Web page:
The Silmarillion is a difficult book of course. It is dense and has lots of names in it and you pretty much have to pay attention to the maps and the family tree. But the big problem with the book is that it is history shaped. It may see history itself as a story, but it's a story about the rise and fall of cities and empires and continents, of the sundering of tribes and generational feuds. There are characters, but they blow horns and fight battles and go on quests and kill dragons and inadvertently marry their sisters. They they never stop to skin rabbits or hunt for potatoes or salvage snout from sieges. The tale of Beren is a fine tale, but Beren is not a character. We meet him for a while, and then step back and see where he fits into the great music of history. 

C.S Lewis admired Olaf Stapleton, although he also accused him of devil-worship. I don't know if Tolkien ever read him. There are no characters in Last and First Men: if the book has a plot its the plot of the human race expanding into space and dying out on (if I remember correctly) Pluto. 

Any fantasy story has an implicit history; but it is pretty rare for the shape of that history to be the main object of our aesthetic pleasure. Star Wars has a history: it goes "There was a good republic; it was supplanted by the evil empire, which was in turn defeated by a rebellion." Chosen ones are prophesied and corrupted and babies are fostered with unknowing farmers and many, many wars are fought, but you can't really step backwards and see the shape because there isn't one. The TV universe has taken an interest in weaving the various strands together. It expects us to care that the death Godfather Slug leaves a power vacuum that can be killed by a former bounty hunter; and to think that "who rescued Baby Yoda when Anakin killed the Younglings?" is a good question: but it's still basically a soap opera. It is set in the middle of the story, in an eternal present, asking relentlessly what will happen next. 

The history of Middle-earth is a structure: big enough to get lost in, but small enough to hold in your head. There is more to it than "The Empire Rises; the Empire Falls" but less to it than the real world. It doesn't get caught up in the  infinite, specific, complicated, mass of facts that make up real history.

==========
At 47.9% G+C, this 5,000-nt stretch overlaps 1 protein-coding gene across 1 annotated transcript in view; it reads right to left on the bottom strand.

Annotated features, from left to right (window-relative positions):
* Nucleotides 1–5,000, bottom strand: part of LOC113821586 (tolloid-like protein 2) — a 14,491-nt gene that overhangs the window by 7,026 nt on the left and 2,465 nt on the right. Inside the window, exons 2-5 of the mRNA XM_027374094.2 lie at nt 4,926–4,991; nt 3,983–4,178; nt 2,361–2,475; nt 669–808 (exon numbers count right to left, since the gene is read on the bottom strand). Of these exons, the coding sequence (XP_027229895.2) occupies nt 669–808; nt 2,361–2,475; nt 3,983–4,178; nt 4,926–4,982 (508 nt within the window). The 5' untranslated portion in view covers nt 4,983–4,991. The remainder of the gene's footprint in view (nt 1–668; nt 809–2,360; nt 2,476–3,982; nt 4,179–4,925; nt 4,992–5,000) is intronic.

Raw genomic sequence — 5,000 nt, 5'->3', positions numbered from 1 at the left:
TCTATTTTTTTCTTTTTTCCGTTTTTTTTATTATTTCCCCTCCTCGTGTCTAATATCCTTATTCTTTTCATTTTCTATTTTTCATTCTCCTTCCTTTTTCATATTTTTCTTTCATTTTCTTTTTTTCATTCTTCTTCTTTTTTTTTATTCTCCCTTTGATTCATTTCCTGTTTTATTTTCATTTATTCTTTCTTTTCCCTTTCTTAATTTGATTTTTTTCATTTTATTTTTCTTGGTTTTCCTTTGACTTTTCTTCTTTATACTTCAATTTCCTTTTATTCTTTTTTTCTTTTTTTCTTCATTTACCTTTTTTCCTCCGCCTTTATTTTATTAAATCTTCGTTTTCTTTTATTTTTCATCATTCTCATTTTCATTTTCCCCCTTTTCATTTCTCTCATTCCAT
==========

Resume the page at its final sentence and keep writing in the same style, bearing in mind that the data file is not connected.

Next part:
That may be why people with disgusting political beliefs like it so much. They often believe that history has a simple pattern, a perceptible structure which they can see and you can't. They often think they know the ending. 


We've all heard of Atlantis: but it's just an idea. It was an island. It sank. Possibly it sank because it did a bad thing. I am afraid that for most of us it is a sunken city where Mermaids or King Neptune live. For many of us it's primarily the home of Aquaman or Prince Namor. Tolkien takes the idea and makes it a thing; a node in his grand narrative. We see the fathers of men being given Numenor as a gift from the gods; we see Numenor as a great and beautiful land; we see it becoming corrupt; we see it sinking into the sea. And we see Faramir revering it as part of sacred history. First, Gondolin is a city that will exist in a prophetic future; then it is a hidden city where great events transpire; then it is besieged and destroyed; finally it is the legendary land where Bilbo's glowy sword was forged.


So. A TV series based on the appendices to Lord of the Rings, whose primary audience must necessarily be people who have never read them. A TV series which must necessarily evoke the ambience of Peter Jackson's brilliant flawed sophomoric childish vulgar wonderful self parodic movies. A TV series too expensive to fail. A TV series which tries to capture the fluttery moth of Tolkien's history in the net of soap opera. A TV series which serves up a second helping of Elves and Dragons and Hobbits and Wizards and Lost Cities and Mysterious Forests and Magic Rings and Magic Swords -- the whole Dungeons and Dragons patchwork. 

What can possibly go wrong?




Hi,

I'm Andrew.

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8 comments:

Scurra said...

Thanks. I feel much the same right now.

I don't know if talking ever read him. I assume this is an autocorrect typo?

NickPheas said...

"Some of us are mostly in it for the story, and regard the historical passages as distractions or bores;"

I think the actual divide is whether people rejoice out skip over the poetry.

Andrew Rilstone said...

I hope you understood what I was Tolkien about,

Anonymous said...

Trisfram, not Tristan, Shandy. And you should really read it.

Andrew Rilstone said...

Fixed. Writing marathons are not conducive to accurate poof reading.

I may not have read Tristram Shandy, but I have read the first fifty pages at least five times.

Loke said...

C.S Lewis admired Olaf Stapleton, although he also accused him of devil-worship. I don't know if Tolkien ever read him.

Tolkien mentions Last Men in London in the Notion Club Papers, so he must have read some Stapledon.

There are no characters in Last and First Men: if the book has a plot its the plot of the human race expanding into space and dying out on (if I remember correctly) Pluto.

Neptune.

Thomas said...

Last and First Men was made into a movie recently. You might like it! It's a compilation of memorial sculptures in former Yugoslavia with narration by Tilda Swinton. More a meditation than a movie, really.

Andrew Rilstone said...

I was entirely unaware of that, and will watch it as soon as I am done with Elves and Dwarves. Thanks.